The staging of renal cell carcinoma (RCC) and assessing the prognosis of a patient rely on the tumor size and perinephric fat invasion seen on magnetic resonance imaging (MRI). But for tumors with a diameter less than 7 centimeters (cm), visualization and assessment of perinephric fat invasion (PFI) may not be diagnostically feasible.
Renal capsule invasion occurs before PFI. An intact pseudocapsule surrounding a renal tumor is a sign that indicates lack of PFI, whereas when a pseudocapsule has a visible defect, this indicates aggressive biological behavior. Because arterial spin labeling (ASL) is considered to be a promising technology to assess tumor perfusion in renal masses, a Chinese research team conducted a study to prospectively evaluate the performance of combining morphological and ASL MRI to detect pseudocapsule defects in RCC and to predict renal capsule invasion.
In Clinical Radiology, the researchers reported that ASL MRI could be used successfully to assess pseudocapsule defects in lesions smaller than 7 cm and to accurately predict renal capsule invasion. The study showed that the combined T2-weighted and ASL images had 100% specificity compared to 71.4% for the T2 images alone with respect to identifying renal capsule invasion. A high diagnostic specificity could potentially help physicians determine if a patient requires a radical nephrectomy or if nephron-sparing surgery instead would be an appropriate clinical treatment.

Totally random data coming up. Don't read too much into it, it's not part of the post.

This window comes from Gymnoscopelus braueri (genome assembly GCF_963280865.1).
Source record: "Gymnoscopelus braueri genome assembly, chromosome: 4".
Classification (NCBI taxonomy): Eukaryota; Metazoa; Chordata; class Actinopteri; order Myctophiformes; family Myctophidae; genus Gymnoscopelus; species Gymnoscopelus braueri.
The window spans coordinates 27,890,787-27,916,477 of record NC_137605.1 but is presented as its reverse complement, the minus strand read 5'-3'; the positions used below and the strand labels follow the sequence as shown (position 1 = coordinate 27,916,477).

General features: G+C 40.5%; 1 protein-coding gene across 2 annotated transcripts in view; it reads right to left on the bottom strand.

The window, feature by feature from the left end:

The study conducted by clinicians at the West China Hospital of Sichuan University in Chengdu and the Chengdu University of Traditional Chinese medicine included 20 consecutive patients with clear cell RCCs who received treatment at West China Hospital over a six-month period. Lead author and radiologist H. Zhang, MD, and co-authors stated that all patients had a renal lesion between 1.9 to 6.4 cm on an abdominal computed tomography (CT) scan and/or an ultrasound examination. All of the tumors were histopathologically confirmed as stage pT1 with perinephric fat invasion.
All patients had had a presurgical MRI. Three radiologists independently evaluated the T2-weighted MRI images alone, and subsequently the T2-weighted images combined with the ASL images. The two groups of images were assessed with respect to diagnostic specificity, sensitivity, positive predictive value (PPV) and negative predictive value (NPV). A pseudocapsule was defined as the hypointense signal rim surrounding the tumor on T2-weighted images. If this signal rim was discontinuous, the pseudocapsule was defined as having a suspicious defect.
Pseudocapsule defects were identified on T2-weighted images in 15 cases. Twelve of these showed existing blood flow in defect areas on perfusion images. The T2-weighted images combined with ASL had a 100% specificity and PPV compared to T2-weighted images alone at 71.4% and 86.7% respectively. T2-weighted images alone outperformed the combined images with respect to sensitivity (at 100% vs. 92.3% respectively) and NPV (100% vs. 87.5% respectively.
The authors believe strongly in the diagnostic potential of combined image assessment. But they cautioned that the small size of the study may have overrepresented the diagnostic accuracy for detecting renal capsule invasion and recommended that larger studies be conducted to confirm this capability. They also pointed out that because all of the patients had pseudocapsule defects adjacent to the renal capsule, their findings are applicable only to this tumor configuration. A larger sample size with a variety of locations of pseudocapsule defects could have produced different results. Again, they recommend additional, larger studies to validate or modify their findings.
Assessing renal capsule invasion with arterial spin labeling MRI. Appl Radiol.